Caleb Ewan delivered an unmistakable message that he has arrived as one of the world best sprinters as he completed his Tour de France debut with a prestigious final stage victory on the Champs-Elysees.
The diminutive Australian powerhouse has well and truly arrived among road cycling’s best sprinters.
The day’s of waiting and hoping for a start in the tour are over.
The 25-year-old Ewan revealed he kept a promise he made to himself in Paris eight years ago, that the next time he returned to the Champs-Elysees it would be as winner of the final stage, considered an unofficial world championship by the sprinters.
True to his word, the Lotto Soudal star escaped being blocked and rattled home beside the right-side barriers to edge out Dutchman Dylan Groenewegen (Jumbo-Visma) and Italy’s Niccolo Bonifazio (TDE).
“When we rolled onto the Champs-Elysees, I almost had tears in my eyes, it was such a surreal feeling. I can’t believe I just won the stage,” Ewan told cyclingnews.com
Ewan believes he was ready for a Tour de France debut earlier but his previous team, Australian-owned Mitchelton-Scott team, prioritised the overall title quest.
He made up for lost time and ensured a lengthy career in cycling’s grandest tour by winning three stages with his new team, taking time to hit his straps before winning stages 11, 16 and 21.
Not only that, he finished on the podium in every stage where there was a bunched sprint.
Ewan had a good answer when asked if he thought he was now the world’s best sprinter.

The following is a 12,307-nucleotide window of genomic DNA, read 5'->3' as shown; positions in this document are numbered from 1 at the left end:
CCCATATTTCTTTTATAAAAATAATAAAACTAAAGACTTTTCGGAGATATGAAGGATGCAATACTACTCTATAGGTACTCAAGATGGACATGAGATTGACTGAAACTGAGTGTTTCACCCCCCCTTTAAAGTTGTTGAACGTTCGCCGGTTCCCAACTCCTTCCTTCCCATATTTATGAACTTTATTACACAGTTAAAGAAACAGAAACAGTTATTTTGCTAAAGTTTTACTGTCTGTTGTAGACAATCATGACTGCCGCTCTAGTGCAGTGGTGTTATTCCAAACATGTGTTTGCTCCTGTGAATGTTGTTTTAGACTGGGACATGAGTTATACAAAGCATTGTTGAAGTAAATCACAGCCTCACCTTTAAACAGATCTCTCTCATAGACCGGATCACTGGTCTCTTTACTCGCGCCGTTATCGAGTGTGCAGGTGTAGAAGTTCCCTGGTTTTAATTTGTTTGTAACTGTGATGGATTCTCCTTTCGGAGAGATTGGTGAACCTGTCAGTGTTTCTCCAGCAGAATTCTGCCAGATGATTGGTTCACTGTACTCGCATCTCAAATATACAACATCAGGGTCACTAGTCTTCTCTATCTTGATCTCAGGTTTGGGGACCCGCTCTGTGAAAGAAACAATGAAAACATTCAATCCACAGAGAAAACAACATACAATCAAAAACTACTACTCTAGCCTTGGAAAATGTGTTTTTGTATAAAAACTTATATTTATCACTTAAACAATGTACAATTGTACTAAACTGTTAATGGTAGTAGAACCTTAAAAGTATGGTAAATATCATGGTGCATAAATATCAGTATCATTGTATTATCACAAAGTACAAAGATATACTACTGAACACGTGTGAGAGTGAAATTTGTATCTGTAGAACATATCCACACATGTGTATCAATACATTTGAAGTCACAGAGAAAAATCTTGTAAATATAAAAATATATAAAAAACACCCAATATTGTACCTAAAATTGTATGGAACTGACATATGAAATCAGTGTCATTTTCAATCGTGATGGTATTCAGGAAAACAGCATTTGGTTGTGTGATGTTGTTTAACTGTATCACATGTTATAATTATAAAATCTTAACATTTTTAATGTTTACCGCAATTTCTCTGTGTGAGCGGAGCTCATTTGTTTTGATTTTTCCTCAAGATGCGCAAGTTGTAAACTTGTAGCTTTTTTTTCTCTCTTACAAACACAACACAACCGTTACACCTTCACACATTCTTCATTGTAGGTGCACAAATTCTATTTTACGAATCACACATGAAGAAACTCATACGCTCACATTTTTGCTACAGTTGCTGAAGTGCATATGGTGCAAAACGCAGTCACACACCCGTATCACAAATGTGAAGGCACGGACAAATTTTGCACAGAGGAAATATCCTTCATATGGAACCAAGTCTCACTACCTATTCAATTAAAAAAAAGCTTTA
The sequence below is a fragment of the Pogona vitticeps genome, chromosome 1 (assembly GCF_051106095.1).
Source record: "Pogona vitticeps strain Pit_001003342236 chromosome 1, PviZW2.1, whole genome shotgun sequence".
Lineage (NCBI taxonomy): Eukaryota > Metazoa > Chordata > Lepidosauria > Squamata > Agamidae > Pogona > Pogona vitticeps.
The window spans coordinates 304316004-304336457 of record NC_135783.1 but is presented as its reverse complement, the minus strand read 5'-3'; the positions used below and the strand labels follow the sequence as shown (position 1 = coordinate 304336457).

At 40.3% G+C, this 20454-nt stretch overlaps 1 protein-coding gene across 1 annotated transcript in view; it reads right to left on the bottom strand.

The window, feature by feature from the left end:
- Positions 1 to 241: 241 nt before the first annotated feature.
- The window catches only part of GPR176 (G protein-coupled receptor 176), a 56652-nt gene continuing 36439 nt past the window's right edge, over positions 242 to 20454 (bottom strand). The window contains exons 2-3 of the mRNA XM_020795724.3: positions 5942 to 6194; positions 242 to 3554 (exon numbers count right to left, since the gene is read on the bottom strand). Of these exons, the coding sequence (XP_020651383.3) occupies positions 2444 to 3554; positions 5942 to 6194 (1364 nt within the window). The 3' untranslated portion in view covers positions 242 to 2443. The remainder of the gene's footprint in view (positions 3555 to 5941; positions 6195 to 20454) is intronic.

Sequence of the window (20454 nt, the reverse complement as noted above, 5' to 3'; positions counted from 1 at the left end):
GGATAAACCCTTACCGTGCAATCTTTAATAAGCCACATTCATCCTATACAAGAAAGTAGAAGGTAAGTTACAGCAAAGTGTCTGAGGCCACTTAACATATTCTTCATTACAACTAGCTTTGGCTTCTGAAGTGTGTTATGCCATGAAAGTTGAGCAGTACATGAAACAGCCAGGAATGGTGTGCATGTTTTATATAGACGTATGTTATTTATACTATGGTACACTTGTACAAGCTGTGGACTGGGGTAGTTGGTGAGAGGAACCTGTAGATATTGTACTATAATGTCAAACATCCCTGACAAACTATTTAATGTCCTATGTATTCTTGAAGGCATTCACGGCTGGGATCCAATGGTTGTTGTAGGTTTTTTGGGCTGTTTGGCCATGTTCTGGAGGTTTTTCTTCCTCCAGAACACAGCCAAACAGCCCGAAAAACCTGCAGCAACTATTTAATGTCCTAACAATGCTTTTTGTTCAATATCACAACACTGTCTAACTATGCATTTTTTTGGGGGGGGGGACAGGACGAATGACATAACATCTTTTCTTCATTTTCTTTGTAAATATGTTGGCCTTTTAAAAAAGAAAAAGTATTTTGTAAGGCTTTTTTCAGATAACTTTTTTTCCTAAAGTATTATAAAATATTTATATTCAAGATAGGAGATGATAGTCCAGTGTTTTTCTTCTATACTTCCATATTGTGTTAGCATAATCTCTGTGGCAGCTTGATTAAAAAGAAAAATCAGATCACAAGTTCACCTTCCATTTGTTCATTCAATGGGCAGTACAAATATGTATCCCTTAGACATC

“I’ve proved I’m the best sprinter in this year’s Tour de France,” he said.
I have to thank my team … they helped me in every sprint and to get through in every mountain stage, there were no days off for them.
“They always had to bring me back into contention and help me 100 per cent, and they did that all through the Tour.
“I’m really pleased with how they rode.”
Ewan had previously won stages on the other grand tours – the Giro (in 2017) and 2019) and Vuelta a Espana (2015).
Now he is finally on his way to emulating Australian great Robbie McEwen, who won 12 Tour de France stages in his career, including the Champs-Elysees finale in 1999 and 2002.
Ewan was asked about the main differences he found at Belgian-owned Lotto Soudal.
“The principal change is that I’ve really got a lot of freedom with my team,” he said.
“I did a lot of preparation with this team. I did the Giro (d’Italia), which was so important for me because I had not done a Grand Tour for two years.
“That was a good stepping stone, and in my previous team with their GC ambitions I wouldn’t have been able to do that.
“But this team’s focused on stage wins, and that’s ideal for me.”
Lotto Soudal ended with four stage wins, also adding one through Belgian veteran Thomas De Gendt.
Long touted as a potential Tour de France winner during a luckless career, Australia’s Richie Porte finished 11th overall, 12min 42sec behind 22-year-old winner Egan Berbal of Colombia.
The Mitchelton-Scott team enjoyed a good tour with four stage wins as the overall title again eluded them.